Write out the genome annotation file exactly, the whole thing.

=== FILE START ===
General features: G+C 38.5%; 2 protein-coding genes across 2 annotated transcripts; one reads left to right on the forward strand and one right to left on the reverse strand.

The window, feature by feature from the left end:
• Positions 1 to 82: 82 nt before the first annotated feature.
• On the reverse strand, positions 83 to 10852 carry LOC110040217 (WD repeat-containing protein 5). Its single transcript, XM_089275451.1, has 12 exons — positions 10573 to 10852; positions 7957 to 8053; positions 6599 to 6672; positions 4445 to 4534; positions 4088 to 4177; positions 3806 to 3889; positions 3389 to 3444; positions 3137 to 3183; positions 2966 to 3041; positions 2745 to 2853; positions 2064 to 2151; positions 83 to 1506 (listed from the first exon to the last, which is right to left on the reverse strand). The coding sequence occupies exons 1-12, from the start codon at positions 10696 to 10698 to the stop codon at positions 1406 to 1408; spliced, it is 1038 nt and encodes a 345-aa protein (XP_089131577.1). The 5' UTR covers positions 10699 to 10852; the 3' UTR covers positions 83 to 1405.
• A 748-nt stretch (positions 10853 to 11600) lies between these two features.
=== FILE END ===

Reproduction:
General features: G+C 38.5%; 2 protein-coding genes across 2 annotated transcripts; one reads left to right on the forward strand and one right to left on the reverse strand.

The window, feature by feature from the left end:
• Positions 1 to 82: 82 nt before the first annotated feature.
• On the reverse strand, positions 83 to 10852 carry LOC110040217 (WD repeat-containing protein 5). Its single transcript, XM_089275451.1, has 12 exons — positions 10573 to 10852; positions 7957 to 8053; positions 6599 to 6672; positions 4445 to 4534; positions 4088 to 4177; positions 3806 to 3889; positions 3389 to 3444; positions 3137 to 3183; positions 2966 to 3041; positions 2745 to 2853; positions 2064 to 2151; positions 83 to 1506 (listed from the first exon to the last, which is right to left on the reverse strand). The coding sequence occupies exons 1-12, from the start codon at positions 10696 to 10698 to the stop codon at positions 1406 to 1408; spliced, it is 1038 nt and encodes a 345-aa protein (XP_089131577.1). The 5' UTR covers positions 10699 to 10852; the 3' UTR covers positions 83 to 1405.
• A 748-nt stretch (positions 10853 to 11600) lies between these two features.